That's the official name of the proposed Arkansas Highway and Transportation Department project to improve the approach to the viaduct over the UP tracks east of Dillard's HQ and the Episcopal Collegiate School. The viaduct and the road approaching from the west have long been the scene of frequent automobile accidents. The curve is not a constant radius turn and is fairly sharp relative to the speeds with which cars often travel in the area. Add a sprinkling of rain and you can be pretty certain that someone will crash into the bridge structure or other traffic furniture, hence the usual sprinkling of broken glass, turn signal covers and bumper parts along the sidewalk to which cyclists are relegated as we make our way through the patchwork of a bike route that serves this high-traffic stretch.
In short, the safety improvements for drivers are justifiable and needed. So, what does it mean to cycling infrastructure?
This area is the heart of one of the biggest obstacles to "closing the loop" on the Arkansas River Trail System and also represents a danger zone for folks attempting to use bikes for transportation to downtown Little Rock. The City of Little Rock has proposed the ambitious $20m "River Bluffs" trail section to run along the river behind the Dillard's headquarters, which failed to garner the federal grant money required to make it a reality. As an alternative, the City laid out a sketchy plan to bridge the Union Pacific tracks from the "Medical Mile" trail section and then somehow join the sidewalk just west of the tracks and viaduct. I've asked how this would be done and the answer was something like "we're open to suggestions". Here's one suggestion: Pay attention to public announcements from the highway department and work with them to address your needs. That may be simplistic, but somebody in city government should have been 1)aware of this project and 2) aware of its potential impact on the city's street plan for alternative transportation. It seems that the AHTD's Bicycle and Pedestrian Coordinator could also have served a role in communicating with the City.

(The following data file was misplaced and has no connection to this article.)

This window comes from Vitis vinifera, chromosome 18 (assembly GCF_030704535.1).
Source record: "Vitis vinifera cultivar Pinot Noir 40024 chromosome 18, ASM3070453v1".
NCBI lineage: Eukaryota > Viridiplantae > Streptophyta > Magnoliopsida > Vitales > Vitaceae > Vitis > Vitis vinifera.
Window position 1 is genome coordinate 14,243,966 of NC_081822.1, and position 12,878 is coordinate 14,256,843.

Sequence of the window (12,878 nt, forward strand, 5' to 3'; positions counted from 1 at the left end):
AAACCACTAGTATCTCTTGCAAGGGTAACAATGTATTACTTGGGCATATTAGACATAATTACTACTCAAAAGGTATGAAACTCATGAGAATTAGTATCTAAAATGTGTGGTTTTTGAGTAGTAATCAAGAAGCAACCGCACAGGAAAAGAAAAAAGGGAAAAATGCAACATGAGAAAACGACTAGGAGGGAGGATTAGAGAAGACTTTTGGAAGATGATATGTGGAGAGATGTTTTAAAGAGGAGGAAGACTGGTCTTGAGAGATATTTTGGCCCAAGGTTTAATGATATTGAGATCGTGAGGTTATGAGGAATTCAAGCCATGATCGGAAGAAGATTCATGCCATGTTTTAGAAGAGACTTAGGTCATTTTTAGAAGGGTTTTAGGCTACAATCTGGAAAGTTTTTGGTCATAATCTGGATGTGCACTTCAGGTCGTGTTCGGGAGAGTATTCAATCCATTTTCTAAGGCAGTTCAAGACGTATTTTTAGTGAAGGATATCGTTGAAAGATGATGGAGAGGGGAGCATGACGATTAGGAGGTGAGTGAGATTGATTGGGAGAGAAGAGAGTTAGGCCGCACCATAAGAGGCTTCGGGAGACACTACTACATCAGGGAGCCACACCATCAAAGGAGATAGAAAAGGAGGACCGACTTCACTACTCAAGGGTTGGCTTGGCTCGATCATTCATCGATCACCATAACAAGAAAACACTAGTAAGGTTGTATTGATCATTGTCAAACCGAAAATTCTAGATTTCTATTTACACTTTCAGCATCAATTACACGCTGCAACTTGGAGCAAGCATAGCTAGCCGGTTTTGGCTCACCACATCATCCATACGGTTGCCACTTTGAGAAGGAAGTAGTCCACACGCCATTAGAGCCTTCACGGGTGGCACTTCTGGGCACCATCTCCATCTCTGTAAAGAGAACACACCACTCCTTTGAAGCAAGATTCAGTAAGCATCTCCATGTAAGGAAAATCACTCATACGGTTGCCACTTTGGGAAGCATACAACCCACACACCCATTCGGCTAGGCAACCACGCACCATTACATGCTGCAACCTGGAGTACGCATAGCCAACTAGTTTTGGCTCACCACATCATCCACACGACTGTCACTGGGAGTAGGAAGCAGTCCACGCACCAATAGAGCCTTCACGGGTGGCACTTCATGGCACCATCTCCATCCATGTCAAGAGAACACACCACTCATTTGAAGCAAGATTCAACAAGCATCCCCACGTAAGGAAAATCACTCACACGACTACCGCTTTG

The highway improvements do not include any changes to the viaduct structure, but will soften the curve for about 350feet west of it.
I see this as an opportunity lost because a clear plan by Little Rock and coordination with the Highway Department could possibly result in the integration into this project of the City's planned tie-in of the River Trail to Cantrell Road. The AHTD project has bid once, but the bids exceeded the budget and were rejected. The job will re-bid on May2, 2012. Every square foot of real estate in this area is precious due to the proximity of the UP tracks, Cantrell Road, and the intensive commercial and school developments, making this a squeeze point, so precise long-term planning should be applied to any changes in the infrastructure. I fear that once this project is completed, it will become even more difficult to plot a cycling route. I made inquiries with a City of Little Rock official who had no knowledge of the plan. Highway department spokesman Randy Ort was very helpful in assisting me in finding information on the project, but Little Rock's cycling initiatives were not a consideration in addressing the safety issues on this urban stretch of state highway.
My opinion is that both the City and cycling advocates have missed an opportunity. The federal transportation dollars are allocated for safety improvements, but any discussion of construction through the area should have involved the City and at least have included consideration of alternative transportation needs.